Michigan Schools OK Lifting Some Sports Age Limits
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DETROIT (WWJ/AP) — A high school student with special needs took on the Michigan High School Athletic Association and won. The organization has agreed to adjust it’s age rules, after a petition drive in support of 19-year old Eric Dompierre gained national attention, drawing 93,000 supporters.
The push to loosen the requirement was accelerated after Dompierre’s petitioned to be able to play sports next season at Ishpeming High School, west of Marquette in the central Upper Peninsula.
Dompierre started school late because due to Down Syndrome, a genetic disorder.
Talking WWJ Newsradio 950 Dompierre said he’s happy about being able to play next year.
“It feels really good because kids in the next generation like me … I think I may set an example and that makes me feel good,” Dompierre said.
More than 90-percent of school coaches and administrators voted in support of a waiver.
Eric’s father, Dean, hopes other states follow suit.
“We’re the 24th state now in the nation that allows waivers like this. And we’re hoping that other states now take Michigan’s lead so they don’t deny kids, you know, in their state an opportunity to play as Seniors,” he said.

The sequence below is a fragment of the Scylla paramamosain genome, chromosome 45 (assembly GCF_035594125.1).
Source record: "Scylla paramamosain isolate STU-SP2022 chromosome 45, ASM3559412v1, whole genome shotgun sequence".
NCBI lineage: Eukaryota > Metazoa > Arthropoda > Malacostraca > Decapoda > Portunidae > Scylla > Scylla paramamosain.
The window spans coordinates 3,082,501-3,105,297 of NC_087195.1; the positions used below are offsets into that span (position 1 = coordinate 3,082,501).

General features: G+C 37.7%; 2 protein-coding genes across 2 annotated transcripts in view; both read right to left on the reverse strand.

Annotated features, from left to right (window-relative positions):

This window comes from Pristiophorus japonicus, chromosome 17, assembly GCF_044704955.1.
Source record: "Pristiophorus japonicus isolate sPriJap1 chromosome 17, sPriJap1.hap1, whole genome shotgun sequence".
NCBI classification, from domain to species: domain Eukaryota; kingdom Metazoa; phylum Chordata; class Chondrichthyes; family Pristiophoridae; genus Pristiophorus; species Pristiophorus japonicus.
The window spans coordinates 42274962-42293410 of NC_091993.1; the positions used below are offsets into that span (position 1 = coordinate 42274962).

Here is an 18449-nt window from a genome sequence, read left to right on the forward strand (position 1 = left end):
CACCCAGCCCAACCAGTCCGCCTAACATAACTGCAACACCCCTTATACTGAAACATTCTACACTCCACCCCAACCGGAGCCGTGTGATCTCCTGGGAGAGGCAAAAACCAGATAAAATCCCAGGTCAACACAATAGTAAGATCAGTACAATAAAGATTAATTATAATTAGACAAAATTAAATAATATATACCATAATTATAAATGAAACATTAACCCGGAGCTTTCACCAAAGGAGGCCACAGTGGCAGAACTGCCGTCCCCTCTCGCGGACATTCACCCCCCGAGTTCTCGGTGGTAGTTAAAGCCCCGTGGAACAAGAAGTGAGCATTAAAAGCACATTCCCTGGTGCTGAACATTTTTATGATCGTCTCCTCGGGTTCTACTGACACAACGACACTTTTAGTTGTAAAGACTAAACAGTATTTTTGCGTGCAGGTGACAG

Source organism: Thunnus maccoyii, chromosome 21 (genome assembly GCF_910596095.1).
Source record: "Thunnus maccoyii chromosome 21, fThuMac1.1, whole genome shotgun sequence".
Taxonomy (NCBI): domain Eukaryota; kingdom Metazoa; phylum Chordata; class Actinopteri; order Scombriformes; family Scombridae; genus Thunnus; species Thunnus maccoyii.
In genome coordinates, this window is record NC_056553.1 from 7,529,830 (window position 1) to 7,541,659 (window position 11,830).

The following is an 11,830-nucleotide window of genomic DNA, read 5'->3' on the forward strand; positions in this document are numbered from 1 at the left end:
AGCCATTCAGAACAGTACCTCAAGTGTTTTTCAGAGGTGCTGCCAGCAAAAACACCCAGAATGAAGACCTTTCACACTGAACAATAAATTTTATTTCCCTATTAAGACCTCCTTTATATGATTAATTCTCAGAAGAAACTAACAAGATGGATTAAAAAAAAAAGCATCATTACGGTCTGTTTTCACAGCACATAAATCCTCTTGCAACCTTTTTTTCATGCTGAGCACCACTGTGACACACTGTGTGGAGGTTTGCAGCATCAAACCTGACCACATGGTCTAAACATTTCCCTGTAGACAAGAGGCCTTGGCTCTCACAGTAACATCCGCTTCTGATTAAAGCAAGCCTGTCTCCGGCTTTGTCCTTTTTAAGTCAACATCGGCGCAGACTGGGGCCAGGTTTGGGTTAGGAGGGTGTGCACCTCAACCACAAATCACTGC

Dean Dompierre said he plans to work “by tomorrow” with Ishpeming High officials to obtain the paperwork needed to formally file a waiver request with the MHSAA.
Under the previous language of the group’s constitution, students who turned 19 before Sept. 1 were prohibited from playing sports for the full academic year.
The new rule states that:
— A student’s educational progress must have been delayed prior to initial enrollment in the ninth grade solely because of a medically documented disability under the federal Americans with Disabilities Act or Michigan’s Persons With Disabilities Civil Rights Act.
— At the time of the waiver request, a student must have a defined disability documented to diminish both physical and either intellectual or emotional capabilities, does not create a health or safety risk to participants and does not create a competitive advantage for the team.
Fewer than half of the MHSAA’s nearly 1,600 public and private high schools and junior high schools voted on the matter, a fact noted by John E. “Jack” Roberts, the group’s executive director.
“Our challenge now is to demonstrate to the negative voters and to those many schools which didn’t cast a vote at all, that this is a narrow gate that preserves the integrity of the program as effectively as the previous rule that was so well understood and respected,” Roberts said in a statement.
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